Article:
Muslim Aid

Muslim Aid
Muslim Aid logo.svg
Type Charity
Founded November, 1985
Location United Kingdom
Key people Iqbal Sacranie (Chairman), Muhammad Abdul Bari (Trustee), Syed Sharfuddin (CEO), Dr Mohammed Jafer Qureshi (Trustee)
Area served Indonesia, Sudan, Iraq, Bangladesh, Somalia and others
Focus Healthcare, education, Disaster & Emergency, Shelter & Construction, Economic empowerment, Income generation, Child sponsorship
Revenue £44 million (2010)
Motto "Serving Humanity"

Muslim Aid is a UK based international relief and development organisation working to alleviate poverty worldwide. The charity says it believes in sustainable, local and practical solutions to empower individuals and strengthen communities. [1]

According to the Muslim Aid website they work across Africa, Asia, Europe and strive to help the poor overcome the suffering endured due to natural disasters and lack of life's basic necessities.[2]

Muslim Aid is guided by the teachings of Islam and endeavors to tackle poverty and its causes by developing innovative and sustainable solutions that enable individuals and their communities to live with dignity and by supporting initiatives that promote economic and social justice. Muslim Aid work with all in need, regardless of their race, religion, gender, nationality or political opinion. [3]


History and beginnings

Muslim Aid was founded in 1985 when leading British Muslim organisations joined together to respond to endemic humanitarian crises in Africa. The following year, conflicts in Afghanistan and Palestine and floods in Bangladesh saw Muslim Aid expand its emergency relief operations. Over the past 25 years Muslim Aid has grown from a small office in London to a leading UK NGO, providing relief and development programmes in over 70 countries across the globe. [4]

Muslim Aid has since tried to ensure that it would strive to serve the whole of humanity in keeping with the principles of Islam. By 1989 Muslim Aid’s operations had expanded considerably and over £1 million of emergency aid had been distributed throughout Africa, Asia and Europe. As the charity grew, the scope of its work expanded. [5]

Whilst continuing to fulfill its commitment to emergency relief work Muslim Aid also began to implement long-term development programmes. Today, Muslim Aid is tackling the root causes of poverty through education and skills training, economic empowerment, orphan care, women development, water, healthcare and shelter and construction programmes. [6]

Muslim Aid believes that in order to really help people, the causes, not just the symptoms of poverty must be addressed. By 1994 long-term development projects accounted for almost 50% of Muslim Aid’s relief activity. As well as helping people overcome crises Muslim Aid provides skills and resources to assist people to move forward to a better life. [7] Muslim Aid works closely with the communities to deliver its programmes and remains committed to working in collaboration with all its beneficiaries to ensure that the solutions are not imposed from the outside. All solutions are culturally sensitive, practical and owned by the beneficiaries. [8]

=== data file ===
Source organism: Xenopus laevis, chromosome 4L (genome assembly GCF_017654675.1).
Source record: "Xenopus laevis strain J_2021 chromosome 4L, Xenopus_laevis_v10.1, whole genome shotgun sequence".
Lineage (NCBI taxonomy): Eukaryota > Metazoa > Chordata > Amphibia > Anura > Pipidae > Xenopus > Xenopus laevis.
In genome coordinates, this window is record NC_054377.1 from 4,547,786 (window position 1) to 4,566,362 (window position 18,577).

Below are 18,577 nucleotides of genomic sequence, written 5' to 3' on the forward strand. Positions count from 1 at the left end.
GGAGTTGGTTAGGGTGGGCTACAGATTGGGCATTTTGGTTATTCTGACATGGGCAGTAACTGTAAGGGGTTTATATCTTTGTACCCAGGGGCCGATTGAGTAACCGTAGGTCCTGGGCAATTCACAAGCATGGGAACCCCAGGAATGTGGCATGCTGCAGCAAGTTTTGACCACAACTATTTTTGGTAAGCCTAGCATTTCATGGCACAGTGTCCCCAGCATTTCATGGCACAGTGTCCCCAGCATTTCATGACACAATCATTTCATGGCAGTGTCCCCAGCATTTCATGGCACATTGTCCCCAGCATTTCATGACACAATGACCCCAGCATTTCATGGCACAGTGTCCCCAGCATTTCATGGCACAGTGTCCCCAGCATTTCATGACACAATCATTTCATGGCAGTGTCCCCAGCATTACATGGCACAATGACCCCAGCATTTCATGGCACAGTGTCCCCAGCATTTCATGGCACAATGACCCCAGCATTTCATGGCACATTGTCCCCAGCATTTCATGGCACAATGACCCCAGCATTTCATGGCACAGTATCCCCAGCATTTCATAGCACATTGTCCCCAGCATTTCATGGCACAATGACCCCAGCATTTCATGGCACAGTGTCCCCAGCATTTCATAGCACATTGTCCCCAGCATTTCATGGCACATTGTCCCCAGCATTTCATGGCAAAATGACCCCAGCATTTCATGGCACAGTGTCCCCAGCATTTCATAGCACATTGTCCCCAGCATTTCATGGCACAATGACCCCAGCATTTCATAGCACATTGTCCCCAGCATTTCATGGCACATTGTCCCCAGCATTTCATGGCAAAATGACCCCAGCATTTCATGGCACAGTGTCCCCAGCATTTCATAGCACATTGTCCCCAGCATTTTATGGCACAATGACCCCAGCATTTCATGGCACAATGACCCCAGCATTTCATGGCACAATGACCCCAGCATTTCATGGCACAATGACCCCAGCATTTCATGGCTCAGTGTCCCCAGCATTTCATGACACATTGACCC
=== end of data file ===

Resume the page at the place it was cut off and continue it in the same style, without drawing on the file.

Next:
Field offices

They have field offices in 13 countries namely, Bangladesh, Bosnia, Cambodia, The Gambia, Indonesia, Iraq, Jordan, Kenya, Lebanon, Pakistan, Somalia, Sri Lanka, Sudan. [9]

Recent work

It has carried out its work in areas such as Indonesia, following the 2004 Indian Ocean earthquake (tsunami) and then the two earthquakes in Java, one in May 2006, the other in July that year. [10] It also worked in Bosnia following the Yugoslav wars of the 1990s. [11] It worked in Pakistan following the 2005 Kashmir earthquake to build seismically-resistant sustainable housing in conjunction with UK architectural charity Article 25, and has continuously worked in the Palestinian territories, as well as Darfur, Eritrea, Afghanistan, Lebanon, India and Bangladesh. It also worked in China following the 2008 Sichuan earthquake.

In 2010 Muslim Aid responded to the destructive earthquake in Haiti and the devastating floods in Pakistan. It raised nearly £600,000 and £3 million respectively to help those who afflicted by the disasters. It is continuing its reconstruction work in these countries ensuring long-term prosperity of those living there. [12]

Muslim Aid's 25th anniversary

In 2010 Muslim Aid celebrated 25 years since it began its work. The year was marked with events and initiatives to highlight its achievements and plot its future course. [13]

The year was headlined by the 25th Anniversary Dinner held at the Natural History Museum in March 2010. Over 600 guests attended Muslim Aid’s 25th Anniversary event. Speeches were given by Northern Ireland Secretary, Shaun Woodward MP; Shadow International Development Secretary, Andrew Mitchell MP; Shadow Foreign Secretary Edward Davey, MP and Sir Iqbal Sacranie, Chairman of Muslim Aid. [14]

Government Minister the Rt. Hon. Sadiq Khan MP, Minster of State for Transport also delivered a speech and was joined by distinguished guests from the media, diplomatic community, political, development and community organisations. [15]


  1. ^ Muslim Aid Souvenir Brochure, (2010) Published by Muslim Aid, London
  2. ^
  3. ^ Muslim Aid Souvenir Brochure, (2010) Published by Muslim Aid, London
  4. ^ Emel Muslim lifestyle magazine (April 2010), London P.32
  5. ^ Emel Muslim lifestyle magazine (April 2010), London P.32
  6. ^ Emel Muslim lifestyle magazine (April 2010), London P.33
  7. ^ Emel Muslim lifestyle magazine (April 2010), London P.34
  8. ^ Emel Muslim lifestyle magazine (April 2010), London P.35
  9. ^
  10. ^
  11. ^
  12. ^
  13. ^
  14. ^
  15. ^

External links

Wikimedia Foundation. 2010.

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